used to determine if a park or trail is of
regional significance, to the chairs and ranking
minority members of the legislative
committees and divisions with jurisdiction
over the environment and natural resources
and the parks and trails fund.
new text end

new text begin (e) $428,000 the first year and $428,000 the
second year are for coordination and projects
between the department, the Metropolitan
Council, and the Greater Minnesota Regional
Parks and Trails Commission; enhanced
web-based information for park and trail users;
and support of activities of the Parks and
Trails Legacy Advisory Committee.
new text end

new text begin (f) The commissioner must contract for
services with Conservation Corps Minnesota
for restoration, maintenance, and other
activities under this section for at least
$850,000 the first year and $850,000 the
second year.
new text end

new text begin (g) The implementing agencies receiving
appropriations under this section must give
consideration to contracting with Conservation
Corps Minnesota for restoration, maintenance,
and other activities.
new text end

Sec. 4. new text beginMETROPOLITAN COUNCIL
new text end

new text begin $
new text end
new text begin 16,930,000
new text end
new text begin $
new text end
new text begin 16,930,000
new text end

new text begin (a) $16,930,000 the first year and $16,930,000
the second year are for distribution according
to Minnesota Statutes, section 85.53,
subdivision 3.
new text end

new text begin (b) Money appropriated under this section and
distributed to implementing agencies must be
used only to fund the list of projects approved
by the elected representatives of each of the
metropolitan parks implementing agencies.
Projects funded by the money appropriated
under this section must be substantially
consistent with the project descriptions and
dollar amounts approved by each elected body.
Any money remaining after completing the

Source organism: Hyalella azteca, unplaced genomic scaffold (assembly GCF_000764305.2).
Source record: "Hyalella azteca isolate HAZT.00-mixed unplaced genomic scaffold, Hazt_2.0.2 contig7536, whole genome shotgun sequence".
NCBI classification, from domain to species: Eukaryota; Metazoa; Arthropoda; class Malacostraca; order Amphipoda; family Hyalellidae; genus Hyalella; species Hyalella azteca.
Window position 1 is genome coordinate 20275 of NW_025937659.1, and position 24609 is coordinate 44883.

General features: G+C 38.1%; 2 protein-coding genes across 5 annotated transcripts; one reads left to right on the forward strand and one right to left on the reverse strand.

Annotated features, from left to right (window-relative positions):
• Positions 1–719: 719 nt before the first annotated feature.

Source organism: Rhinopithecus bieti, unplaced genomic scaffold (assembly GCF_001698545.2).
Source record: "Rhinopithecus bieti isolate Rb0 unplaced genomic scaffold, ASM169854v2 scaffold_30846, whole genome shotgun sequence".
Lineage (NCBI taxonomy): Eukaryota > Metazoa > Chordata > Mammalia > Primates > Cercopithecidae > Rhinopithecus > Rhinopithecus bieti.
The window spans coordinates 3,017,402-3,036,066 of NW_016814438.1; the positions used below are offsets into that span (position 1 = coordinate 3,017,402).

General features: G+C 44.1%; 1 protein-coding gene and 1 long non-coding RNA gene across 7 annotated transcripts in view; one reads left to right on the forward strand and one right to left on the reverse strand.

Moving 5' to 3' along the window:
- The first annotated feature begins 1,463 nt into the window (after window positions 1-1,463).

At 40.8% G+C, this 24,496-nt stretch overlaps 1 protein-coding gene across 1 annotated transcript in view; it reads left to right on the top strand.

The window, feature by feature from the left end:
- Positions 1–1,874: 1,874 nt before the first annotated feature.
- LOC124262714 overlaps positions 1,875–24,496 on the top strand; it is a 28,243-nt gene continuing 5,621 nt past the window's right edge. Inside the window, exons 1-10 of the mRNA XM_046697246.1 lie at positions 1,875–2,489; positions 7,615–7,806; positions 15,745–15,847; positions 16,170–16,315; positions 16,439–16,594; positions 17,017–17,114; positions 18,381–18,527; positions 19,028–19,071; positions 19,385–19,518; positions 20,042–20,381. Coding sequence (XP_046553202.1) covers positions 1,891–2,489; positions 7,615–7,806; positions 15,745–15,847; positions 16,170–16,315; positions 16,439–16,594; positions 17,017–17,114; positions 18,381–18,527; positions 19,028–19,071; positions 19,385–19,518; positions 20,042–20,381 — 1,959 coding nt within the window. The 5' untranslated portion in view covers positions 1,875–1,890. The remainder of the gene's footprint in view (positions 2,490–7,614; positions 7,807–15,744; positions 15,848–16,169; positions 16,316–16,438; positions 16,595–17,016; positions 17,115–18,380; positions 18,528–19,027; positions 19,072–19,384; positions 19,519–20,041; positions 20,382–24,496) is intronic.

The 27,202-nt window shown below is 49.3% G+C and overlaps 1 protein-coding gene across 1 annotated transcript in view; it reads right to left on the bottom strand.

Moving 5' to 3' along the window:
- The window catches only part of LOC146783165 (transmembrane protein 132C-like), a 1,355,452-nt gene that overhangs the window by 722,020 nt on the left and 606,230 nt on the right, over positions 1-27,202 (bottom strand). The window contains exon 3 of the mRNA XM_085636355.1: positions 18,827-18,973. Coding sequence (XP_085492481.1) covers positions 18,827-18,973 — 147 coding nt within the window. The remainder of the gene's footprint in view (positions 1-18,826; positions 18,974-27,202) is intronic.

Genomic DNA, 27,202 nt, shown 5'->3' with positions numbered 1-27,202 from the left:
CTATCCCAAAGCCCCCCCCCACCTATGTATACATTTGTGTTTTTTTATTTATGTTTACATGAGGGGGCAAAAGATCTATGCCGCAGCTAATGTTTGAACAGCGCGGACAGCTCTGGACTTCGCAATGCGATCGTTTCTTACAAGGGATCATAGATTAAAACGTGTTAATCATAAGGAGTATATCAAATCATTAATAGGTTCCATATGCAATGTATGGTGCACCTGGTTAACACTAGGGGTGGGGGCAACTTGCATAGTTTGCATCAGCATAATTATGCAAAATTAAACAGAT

listed projects may be spent by the
implementing agencies on projects to support
parks and trails.
new text end

new text begin (c) Grant agreements entered into by the
Metropolitan Council and recipients of money
appropriated under this section must ensure
that the money is used to supplement and not
substitute for traditional sources of funding.
new text end

new text begin (d) The implementing agencies receiving
appropriations under this section must give
consideration to contracting with Conservation
Corps Minnesota for restoration, maintenance,
and other activities.
new text end

Sec. 5. new text beginLEGISLATURE
new text end

new text begin $
new text end
new text begin 4,000
new text end
new text begin $
new text end
new text begin -0-
new text end

new text begin $4,000 the first year is for the Legislative
Coordinating Commission for the website
required under Minnesota Statutes, section
3.303, subdivision 10.
new text end

ARTICLE 3

ARTS AND CULTURAL HERITAGE FUND

Section 1. new text beginARTS AND CULTURAL HERITAGE FUND APPROPRIATIONS.
new text end

new text begin The sums shown in the columns marked "Appropriations" are appropriated to the entities
and for the purposes specified in this article. The appropriations are from the arts and cultural
heritage fund and are available for the fiscal years indicated for allowable activities under
the Minnesota Constitution, article XI, section 15. The figures "2022" and "2023" used in
this article mean that the appropriations listed under the figure are available for the fiscal
year ending June 30, 2022, and June 30, 2023, respectively. "The first year" is fiscal year
2022. "The second year" is fiscal year 2023. "The biennium" is fiscal years 2022 and 2023.